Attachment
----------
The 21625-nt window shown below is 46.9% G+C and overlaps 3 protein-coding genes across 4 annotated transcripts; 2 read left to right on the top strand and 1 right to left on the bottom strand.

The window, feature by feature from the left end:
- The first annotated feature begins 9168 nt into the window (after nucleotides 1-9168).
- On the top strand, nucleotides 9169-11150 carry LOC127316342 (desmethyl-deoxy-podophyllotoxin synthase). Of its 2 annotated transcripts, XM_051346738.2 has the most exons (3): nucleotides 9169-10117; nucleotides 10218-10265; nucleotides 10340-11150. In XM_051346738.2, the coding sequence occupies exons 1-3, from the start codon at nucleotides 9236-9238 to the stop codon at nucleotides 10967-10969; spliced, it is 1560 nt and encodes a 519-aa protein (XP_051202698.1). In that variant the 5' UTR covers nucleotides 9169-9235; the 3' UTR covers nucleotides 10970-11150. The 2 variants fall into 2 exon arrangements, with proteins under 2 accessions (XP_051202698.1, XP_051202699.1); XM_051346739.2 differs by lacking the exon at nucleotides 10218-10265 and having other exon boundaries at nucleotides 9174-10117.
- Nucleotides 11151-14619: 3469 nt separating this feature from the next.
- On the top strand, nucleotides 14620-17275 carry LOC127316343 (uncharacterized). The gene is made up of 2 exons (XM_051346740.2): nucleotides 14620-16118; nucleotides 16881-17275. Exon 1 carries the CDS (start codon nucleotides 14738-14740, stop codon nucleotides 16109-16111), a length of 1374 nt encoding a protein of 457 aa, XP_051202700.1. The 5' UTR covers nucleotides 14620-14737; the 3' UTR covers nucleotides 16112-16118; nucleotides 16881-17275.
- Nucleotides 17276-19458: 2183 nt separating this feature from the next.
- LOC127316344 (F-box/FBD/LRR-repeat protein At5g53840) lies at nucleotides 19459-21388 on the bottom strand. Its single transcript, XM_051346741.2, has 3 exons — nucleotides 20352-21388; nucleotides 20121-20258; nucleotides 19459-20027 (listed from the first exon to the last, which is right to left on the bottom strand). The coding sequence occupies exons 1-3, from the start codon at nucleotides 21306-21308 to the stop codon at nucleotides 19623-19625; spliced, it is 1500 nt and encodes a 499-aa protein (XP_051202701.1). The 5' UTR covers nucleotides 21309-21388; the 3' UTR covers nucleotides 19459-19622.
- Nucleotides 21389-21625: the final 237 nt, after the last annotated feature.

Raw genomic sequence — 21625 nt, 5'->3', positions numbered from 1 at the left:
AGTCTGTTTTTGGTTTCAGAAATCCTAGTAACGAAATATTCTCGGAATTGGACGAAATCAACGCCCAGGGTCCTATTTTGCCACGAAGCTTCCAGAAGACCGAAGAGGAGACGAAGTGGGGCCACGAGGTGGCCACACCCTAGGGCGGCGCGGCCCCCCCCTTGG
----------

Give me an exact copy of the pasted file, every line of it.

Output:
The 21625-nt window shown below is 46.9% G+C and overlaps 3 protein-coding genes across 4 annotated transcripts; 2 read left to right on the top strand and 1 right to left on the bottom strand.

The window, feature by feature from the left end:
- The first annotated feature begins 9168 nt into the window (after nucleotides 1-9168).
- On the top strand, nucleotides 9169-11150 carry LOC127316342 (desmethyl-deoxy-podophyllotoxin synthase). Of its 2 annotated transcripts, XM_051346738.2 has the most exons (3): nucleotides 9169-10117; nucleotides 10218-10265; nucleotides 10340-11150. In XM_051346738.2, the coding sequence occupies exons 1-3, from the start codon at nucleotides 9236-9238 to the stop codon at nucleotides 10967-10969; spliced, it is 1560 nt and encodes a 519-aa protein (XP_051202698.1). In that variant the 5' UTR covers nucleotides 9169-9235; the 3' UTR covers nucleotides 10970-11150. The 2 variants fall into 2 exon arrangements, with proteins under 2 accessions (XP_051202698.1, XP_051202699.1); XM_051346739.2 differs by lacking the exon at nucleotides 10218-10265 and having other exon boundaries at nucleotides 9174-10117.
- Nucleotides 11151-14619: 3469 nt separating this feature from the next.
- On the top strand, nucleotides 14620-17275 carry LOC127316343 (uncharacterized). The gene is made up of 2 exons (XM_051346740.2): nucleotides 14620-16118; nucleotides 16881-17275. Exon 1 carries the CDS (start codon nucleotides 14738-14740, stop codon nucleotides 16109-16111), a length of 1374 nt encoding a protein of 457 aa, XP_051202700.1. The 5' UTR covers nucleotides 14620-14737; the 3' UTR covers nucleotides 16112-16118; nucleotides 16881-17275.
- Nucleotides 17276-19458: 2183 nt separating this feature from the next.
- LOC127316344 (F-box/FBD/LRR-repeat protein At5g53840) lies at nucleotides 19459-21388 on the bottom strand. Its single transcript, XM_051346741.2, has 3 exons — nucleotides 20352-21388; nucleotides 20121-20258; nucleotides 19459-20027 (listed from the first exon to the last, which is right to left on the bottom strand). The coding sequence occupies exons 1-3, from the start codon at nucleotides 21306-21308 to the stop codon at nucleotides 19623-19625; spliced, it is 1500 nt and encodes a 499-aa protein (XP_051202701.1). The 5' UTR covers nucleotides 21309-21388; the 3' UTR covers nucleotides 19459-19622.
- Nucleotides 21389-21625: the final 237 nt, after the last annotated feature.

Raw genomic sequence — 21625 nt, 5'->3', positions numbered from 1 at the left:
AGTCTGTTTTTGGTTTCAGAAATCCTAGTAACGAAATATTCTCGGAATTGGACGAAATCAACGCCCAGGGTCCTATTTTGCCACGAAGCTTCCAGAAGACCGAAGAGGAGACGAAGTGGGGCCACGAGGTGGCCACACCCTAGGGCGGCGCGGCCCCCCCCTTGG